My first campaign as a Dungeon Master

Thursday July 12th, 2018


I've been into fantasy since my mother first read me a bedside story. I've always loved dreaming of different worlds, characters, magic, stories and monsters. Which makes it slightly odd that I've never actually seriously played Dungeons and Dragons in the past. I've read libraries of fantasy books, I've played dozens of Role Playing video games, but I've only played D&D twice in the past, for one-shot sessions that lasted an hour before the parties lost interest.

Two years ago, I've started having discussions with my boss, after our work days were over, about the campaigns he was part of (either as a player or Dungeon Master). I loved listening to him talk about his stories and adventures, and that got me to start listening to Dungeons and Dragons podcasts on my commutes (namely The Adventure Zone -- Balance). Fast forward two years, and my interest involved into a deep love with all the possibilities offered by the game. I now listen to three different D&D podcasts and started hosting my first campaign as a Dungeon Master 5 weeks ago, with coworkers at my internship as players.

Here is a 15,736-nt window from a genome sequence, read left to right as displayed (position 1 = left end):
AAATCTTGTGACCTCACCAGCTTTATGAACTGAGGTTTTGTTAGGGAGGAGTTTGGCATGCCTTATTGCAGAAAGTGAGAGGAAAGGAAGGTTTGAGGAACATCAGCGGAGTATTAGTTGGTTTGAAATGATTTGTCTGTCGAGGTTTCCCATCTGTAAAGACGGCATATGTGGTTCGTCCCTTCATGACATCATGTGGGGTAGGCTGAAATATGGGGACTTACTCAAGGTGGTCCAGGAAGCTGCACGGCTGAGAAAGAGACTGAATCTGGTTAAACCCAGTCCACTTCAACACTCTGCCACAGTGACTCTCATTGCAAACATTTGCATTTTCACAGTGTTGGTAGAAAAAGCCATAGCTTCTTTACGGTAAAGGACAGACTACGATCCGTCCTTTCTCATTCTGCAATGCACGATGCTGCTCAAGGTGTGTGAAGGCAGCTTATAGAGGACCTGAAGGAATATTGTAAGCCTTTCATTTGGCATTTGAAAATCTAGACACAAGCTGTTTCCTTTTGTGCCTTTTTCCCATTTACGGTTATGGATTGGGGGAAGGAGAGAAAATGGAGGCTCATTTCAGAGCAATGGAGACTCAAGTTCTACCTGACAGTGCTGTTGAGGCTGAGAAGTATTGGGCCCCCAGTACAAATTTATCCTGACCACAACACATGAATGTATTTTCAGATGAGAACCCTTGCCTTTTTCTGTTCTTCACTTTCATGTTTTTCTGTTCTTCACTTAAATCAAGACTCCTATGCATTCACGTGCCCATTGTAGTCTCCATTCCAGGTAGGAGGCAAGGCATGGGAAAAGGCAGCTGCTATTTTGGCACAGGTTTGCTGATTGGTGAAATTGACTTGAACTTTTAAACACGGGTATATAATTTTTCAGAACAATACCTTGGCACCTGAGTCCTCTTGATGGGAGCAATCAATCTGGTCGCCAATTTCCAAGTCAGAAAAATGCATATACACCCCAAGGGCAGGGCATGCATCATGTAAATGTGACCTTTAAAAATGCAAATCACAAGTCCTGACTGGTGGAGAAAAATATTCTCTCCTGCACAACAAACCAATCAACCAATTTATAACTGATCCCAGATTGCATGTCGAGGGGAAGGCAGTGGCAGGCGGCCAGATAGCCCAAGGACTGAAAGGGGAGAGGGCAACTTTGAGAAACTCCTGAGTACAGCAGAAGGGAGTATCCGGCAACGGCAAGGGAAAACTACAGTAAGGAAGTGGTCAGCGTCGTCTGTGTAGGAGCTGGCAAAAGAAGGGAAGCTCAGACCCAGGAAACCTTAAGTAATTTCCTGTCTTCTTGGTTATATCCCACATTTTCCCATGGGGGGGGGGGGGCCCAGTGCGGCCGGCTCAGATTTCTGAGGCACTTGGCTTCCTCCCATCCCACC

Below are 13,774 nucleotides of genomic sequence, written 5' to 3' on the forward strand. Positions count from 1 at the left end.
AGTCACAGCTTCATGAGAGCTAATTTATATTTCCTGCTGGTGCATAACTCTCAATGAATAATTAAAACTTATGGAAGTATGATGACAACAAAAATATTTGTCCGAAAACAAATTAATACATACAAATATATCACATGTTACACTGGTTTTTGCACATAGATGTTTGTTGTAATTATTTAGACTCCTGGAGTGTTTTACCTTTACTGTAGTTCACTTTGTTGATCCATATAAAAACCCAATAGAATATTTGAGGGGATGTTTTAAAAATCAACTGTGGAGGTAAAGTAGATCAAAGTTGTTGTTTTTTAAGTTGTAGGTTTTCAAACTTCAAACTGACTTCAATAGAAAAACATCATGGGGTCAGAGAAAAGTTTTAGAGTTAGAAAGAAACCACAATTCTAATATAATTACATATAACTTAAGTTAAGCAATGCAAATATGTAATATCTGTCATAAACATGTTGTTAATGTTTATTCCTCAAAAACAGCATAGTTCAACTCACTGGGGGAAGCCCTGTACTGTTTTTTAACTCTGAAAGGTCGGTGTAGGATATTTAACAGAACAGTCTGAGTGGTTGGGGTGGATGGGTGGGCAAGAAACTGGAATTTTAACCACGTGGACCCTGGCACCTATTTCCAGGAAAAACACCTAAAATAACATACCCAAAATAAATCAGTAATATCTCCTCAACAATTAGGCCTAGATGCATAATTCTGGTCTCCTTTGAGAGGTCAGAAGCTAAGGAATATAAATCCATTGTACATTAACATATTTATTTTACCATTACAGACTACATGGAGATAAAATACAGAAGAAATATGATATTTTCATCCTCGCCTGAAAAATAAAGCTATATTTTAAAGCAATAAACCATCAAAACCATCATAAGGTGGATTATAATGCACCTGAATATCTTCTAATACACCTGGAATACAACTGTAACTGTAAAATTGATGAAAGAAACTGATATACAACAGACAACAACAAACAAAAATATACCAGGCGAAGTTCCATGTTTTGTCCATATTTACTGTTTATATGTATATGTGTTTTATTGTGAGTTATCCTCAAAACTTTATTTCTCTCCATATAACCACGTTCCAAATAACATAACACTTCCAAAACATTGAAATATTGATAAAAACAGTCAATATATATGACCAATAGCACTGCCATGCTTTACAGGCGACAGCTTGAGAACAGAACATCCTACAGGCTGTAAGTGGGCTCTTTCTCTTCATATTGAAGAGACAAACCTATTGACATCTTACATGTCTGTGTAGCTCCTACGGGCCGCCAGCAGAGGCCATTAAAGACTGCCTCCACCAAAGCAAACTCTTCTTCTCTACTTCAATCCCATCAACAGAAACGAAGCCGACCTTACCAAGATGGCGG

Don't stick to the "rules"

I mentioned earlier that my boss spent a lot of time telling me his D&D stories. I didn't mention that at some point, they switched to another Tabletop Roleplaying Game system (I believe it was named Vamp[1]). One of the reason he gave me for switching (other than their familiarity and how the like that other system) was that they did not enjoy looking for rules about everything. Most of their sessions were searching for stuff in the Handbook.